Data-Starved Treasuries Cower as Stocks Run

Also, details are announced for tomorrow's buyback operation.
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Treasuries lost ground in a low-volume session highlighted by the monthly auction of new two-year notes and the announcement of the details of tomorrow's buyback operation.

There were no major economic releases. Rather, rising stock prices appeared to be the chief catalyst for the selloff in Treasuries, which penalized short- and long-maturity issues more or less equally. Firming stock prices "gave a negative tone to the Treasury market,"

Lehman Brothers

economist Michael Gregory said.

Amid the economic-data drought conditions that have prevailed since last Tuesday, the Treasury market has been reacting principally to the stock market, rallying when stocks fall and falling when stocks rally. That's because the stock market is seen as having the potential to influence

Fed policy: Lower stock prices will likely slow consumer spending, possibly limiting the amount by which the Fed hikes the

fed funds rate in the months ahead. Also, falling stock prices encourage investment in bonds, where wealth is less rapidly destroyed.

The benchmark 10-year Treasury note fell 11/32 to 100 5/32, lifting its yield 4.7 basis points to 6.475%. The two-year note fell 3/32 to 99 5/32, boosting its yield 4.9 basis points to 6.841%. The 30-year bond lost 16/32 to 100 22/32, its yield adding 3.3 basis points to 6.198%. And at the

Chicago Board of Trade

, the June

Treasury futures contract fell 8/32 to 93 22/32.

The action left prices and yields more or less in the middle of the range they have occupied all month. For the market to move into new ground, be it higher or lower, it needs important new economic information, said Ray Remy, executive managing director at

HSBC Securities

. "I think the market's going to turn its attention to economic fundamentals, but it's in a holding pattern as we wait for information on whether the economy's slowing or not," he said.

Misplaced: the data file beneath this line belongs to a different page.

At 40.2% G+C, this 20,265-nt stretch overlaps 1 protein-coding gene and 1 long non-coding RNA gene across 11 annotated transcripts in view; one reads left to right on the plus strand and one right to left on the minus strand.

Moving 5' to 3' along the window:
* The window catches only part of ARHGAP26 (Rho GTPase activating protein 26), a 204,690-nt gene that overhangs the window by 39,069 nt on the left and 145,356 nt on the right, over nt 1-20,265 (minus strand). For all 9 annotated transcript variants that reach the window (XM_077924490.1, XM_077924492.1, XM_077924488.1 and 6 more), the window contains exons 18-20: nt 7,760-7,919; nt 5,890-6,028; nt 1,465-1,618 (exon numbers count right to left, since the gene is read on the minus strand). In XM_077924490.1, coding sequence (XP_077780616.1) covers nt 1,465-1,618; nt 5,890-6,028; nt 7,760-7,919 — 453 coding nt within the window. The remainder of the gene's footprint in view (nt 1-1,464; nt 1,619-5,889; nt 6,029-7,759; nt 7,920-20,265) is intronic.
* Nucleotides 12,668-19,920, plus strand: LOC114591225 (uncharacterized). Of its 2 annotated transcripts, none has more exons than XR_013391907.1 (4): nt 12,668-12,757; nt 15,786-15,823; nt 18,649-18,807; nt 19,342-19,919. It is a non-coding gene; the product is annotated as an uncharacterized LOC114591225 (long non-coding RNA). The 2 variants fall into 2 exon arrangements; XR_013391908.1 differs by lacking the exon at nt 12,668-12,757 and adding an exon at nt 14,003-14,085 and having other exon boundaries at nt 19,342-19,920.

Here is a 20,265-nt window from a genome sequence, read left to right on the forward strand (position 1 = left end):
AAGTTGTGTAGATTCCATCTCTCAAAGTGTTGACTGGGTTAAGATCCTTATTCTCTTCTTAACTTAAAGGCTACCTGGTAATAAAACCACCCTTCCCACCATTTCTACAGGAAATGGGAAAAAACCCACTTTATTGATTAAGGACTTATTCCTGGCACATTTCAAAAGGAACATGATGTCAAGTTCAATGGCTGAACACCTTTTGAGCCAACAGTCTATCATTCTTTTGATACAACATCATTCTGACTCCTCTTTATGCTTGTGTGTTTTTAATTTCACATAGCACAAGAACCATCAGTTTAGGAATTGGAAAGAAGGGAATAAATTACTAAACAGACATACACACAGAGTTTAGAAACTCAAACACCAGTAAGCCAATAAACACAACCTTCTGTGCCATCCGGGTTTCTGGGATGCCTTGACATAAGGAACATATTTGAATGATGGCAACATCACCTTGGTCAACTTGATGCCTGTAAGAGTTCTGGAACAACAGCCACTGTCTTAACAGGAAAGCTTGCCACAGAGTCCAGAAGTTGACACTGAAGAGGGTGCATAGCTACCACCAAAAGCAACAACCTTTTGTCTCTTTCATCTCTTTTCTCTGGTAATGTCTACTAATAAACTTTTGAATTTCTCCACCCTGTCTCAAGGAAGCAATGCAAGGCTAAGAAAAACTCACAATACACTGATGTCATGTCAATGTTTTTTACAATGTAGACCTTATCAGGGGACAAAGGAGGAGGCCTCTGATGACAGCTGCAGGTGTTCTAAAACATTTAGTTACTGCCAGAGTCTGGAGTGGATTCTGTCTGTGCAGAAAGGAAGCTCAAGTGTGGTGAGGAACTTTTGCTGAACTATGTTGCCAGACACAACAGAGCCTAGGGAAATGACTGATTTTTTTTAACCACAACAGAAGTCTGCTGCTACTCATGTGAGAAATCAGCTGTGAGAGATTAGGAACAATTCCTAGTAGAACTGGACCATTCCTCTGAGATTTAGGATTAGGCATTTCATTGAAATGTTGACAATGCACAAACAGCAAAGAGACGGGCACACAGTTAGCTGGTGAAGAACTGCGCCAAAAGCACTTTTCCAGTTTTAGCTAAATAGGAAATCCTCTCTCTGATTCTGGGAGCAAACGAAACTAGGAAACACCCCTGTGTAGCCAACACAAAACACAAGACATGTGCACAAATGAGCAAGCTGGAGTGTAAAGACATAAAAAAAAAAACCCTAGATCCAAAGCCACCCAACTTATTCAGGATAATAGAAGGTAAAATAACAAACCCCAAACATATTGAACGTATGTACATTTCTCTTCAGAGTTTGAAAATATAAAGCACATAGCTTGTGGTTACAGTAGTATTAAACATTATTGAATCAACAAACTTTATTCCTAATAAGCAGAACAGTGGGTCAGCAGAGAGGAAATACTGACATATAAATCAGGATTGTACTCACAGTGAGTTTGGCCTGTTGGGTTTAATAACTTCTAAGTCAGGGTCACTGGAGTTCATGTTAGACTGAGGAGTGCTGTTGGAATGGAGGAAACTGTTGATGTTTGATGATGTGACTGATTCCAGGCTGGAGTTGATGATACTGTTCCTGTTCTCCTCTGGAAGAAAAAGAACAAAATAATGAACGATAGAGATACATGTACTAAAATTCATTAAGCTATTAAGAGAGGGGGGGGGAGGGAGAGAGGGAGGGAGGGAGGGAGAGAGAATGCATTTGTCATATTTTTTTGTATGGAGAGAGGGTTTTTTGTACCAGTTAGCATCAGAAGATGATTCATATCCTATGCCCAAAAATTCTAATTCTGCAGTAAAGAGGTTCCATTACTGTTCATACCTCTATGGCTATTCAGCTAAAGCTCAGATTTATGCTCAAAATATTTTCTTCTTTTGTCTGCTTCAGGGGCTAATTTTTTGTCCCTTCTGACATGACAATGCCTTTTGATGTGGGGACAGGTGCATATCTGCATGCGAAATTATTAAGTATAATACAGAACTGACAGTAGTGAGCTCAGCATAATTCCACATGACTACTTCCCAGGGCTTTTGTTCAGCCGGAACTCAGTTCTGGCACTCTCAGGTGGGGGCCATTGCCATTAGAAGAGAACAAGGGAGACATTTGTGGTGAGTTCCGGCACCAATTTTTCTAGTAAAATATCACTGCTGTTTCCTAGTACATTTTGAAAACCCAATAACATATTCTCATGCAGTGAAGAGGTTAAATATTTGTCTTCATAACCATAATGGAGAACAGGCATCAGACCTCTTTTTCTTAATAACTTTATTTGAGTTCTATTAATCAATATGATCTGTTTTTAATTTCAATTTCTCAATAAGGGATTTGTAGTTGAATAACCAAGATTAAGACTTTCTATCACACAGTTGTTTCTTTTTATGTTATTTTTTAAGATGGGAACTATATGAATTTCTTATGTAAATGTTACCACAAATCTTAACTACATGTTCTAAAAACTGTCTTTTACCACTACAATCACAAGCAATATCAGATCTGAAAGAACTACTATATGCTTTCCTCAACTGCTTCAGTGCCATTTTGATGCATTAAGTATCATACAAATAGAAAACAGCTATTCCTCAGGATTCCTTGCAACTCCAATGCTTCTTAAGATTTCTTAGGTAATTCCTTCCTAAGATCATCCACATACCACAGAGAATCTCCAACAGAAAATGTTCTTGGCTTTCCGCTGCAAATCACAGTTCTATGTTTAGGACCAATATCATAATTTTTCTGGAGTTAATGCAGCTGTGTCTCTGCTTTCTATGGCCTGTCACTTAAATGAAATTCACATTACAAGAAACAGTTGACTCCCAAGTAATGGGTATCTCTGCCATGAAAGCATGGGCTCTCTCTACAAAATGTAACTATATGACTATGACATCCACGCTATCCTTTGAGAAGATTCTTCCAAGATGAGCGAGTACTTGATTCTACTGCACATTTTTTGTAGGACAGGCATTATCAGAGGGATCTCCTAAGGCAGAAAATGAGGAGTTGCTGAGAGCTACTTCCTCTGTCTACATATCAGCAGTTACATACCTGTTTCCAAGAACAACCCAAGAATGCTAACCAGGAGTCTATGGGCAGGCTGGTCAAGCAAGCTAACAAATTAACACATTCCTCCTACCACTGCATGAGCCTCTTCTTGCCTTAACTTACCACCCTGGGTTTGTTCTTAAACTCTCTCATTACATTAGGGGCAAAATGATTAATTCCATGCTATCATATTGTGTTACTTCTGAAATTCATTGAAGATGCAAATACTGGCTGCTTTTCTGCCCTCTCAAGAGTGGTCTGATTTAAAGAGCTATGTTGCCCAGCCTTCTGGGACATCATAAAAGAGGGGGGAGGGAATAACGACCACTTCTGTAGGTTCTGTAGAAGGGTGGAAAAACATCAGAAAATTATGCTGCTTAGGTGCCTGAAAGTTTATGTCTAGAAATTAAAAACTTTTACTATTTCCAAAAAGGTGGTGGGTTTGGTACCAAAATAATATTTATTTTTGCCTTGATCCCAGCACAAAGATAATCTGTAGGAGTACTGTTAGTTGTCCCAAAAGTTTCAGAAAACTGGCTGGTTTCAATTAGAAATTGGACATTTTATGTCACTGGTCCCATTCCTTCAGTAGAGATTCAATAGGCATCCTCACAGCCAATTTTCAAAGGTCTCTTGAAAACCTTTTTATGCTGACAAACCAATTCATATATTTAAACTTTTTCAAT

Tomorrow brings revised first-quarter


numbers and Friday has the April

durable goods orders

report, but the first A-list indicator on the horizon is the June

employment report

on June 2.

Also contributing to the negative tone in Treasuries today, Lehman's Gregory said, was the announcement of the details of the Treasury Department's next buyback operation, slated for tomorrow. The department announced that it will take offers on up to $2 billion of 30-year bonds issued between February 1989 and August 1993 at 11 a.m. EDT tomorrow.

Because the details were as-expected and not better-than-expected (a larger amount would have been better), some market participants pulled the old "buy on the rumor, sell on the fact," Gregory said.

Federal government surpluses have made it possible for the government to pay down debt, which takes the form of Treasury securities outstanding. Accordingly, the Treasury Department launched its first buyback program since the 1930s in March.

Meanwhile, the Treasury auctioned new two-year notes today, selling $10 billion at a yield of 6.749%, the highest since February 1995. The bid-to-cover ratio, which measures demand for the new securities, was higher than the recent average at 2.52.

The Treasury Department continues to issue new Treasury securities even as it conducts buybacks because trading activity in Treasuries is concentrated in the newest issues. The old issues that the buybacks have taken out of circulation change hands much less frequently. The decision to continue to issue new Treasuries reflects the view that it is in the government's best interest to maintain a liquid market for its debt.

Economic Indicators

The weekly

Mortgage Applications Survey detected a slight decline in refinancing activity but an increase in new mortgage activity, in spite of rising interest rates. The Refinancing Index fell to 328.9 from a revised 330.9, while the Purchase Index rose to 326.3 from a revised 296.6. Last week,

Freddie Mac's


30-year mortgage rate rose to 8.64%, the highest since February 1995.

Currency and Commodities

The dollar rose against the yen and the euro. It lately was worth 107.85 yen, up from 106.45. The euro was worth $0.9047, down from $0.9074. For more on currencies, please take a look at


Currencies column.

Crude oil for July delivery at the

New York Mercantile Exchange

rose to $29.93 a barrel from $28.78.


Bridge Commodity Research Bureau Index

rose to 225.47 from 224.08.

Gold for June delivery at the


fell to $273.80 an ounce from $274.70.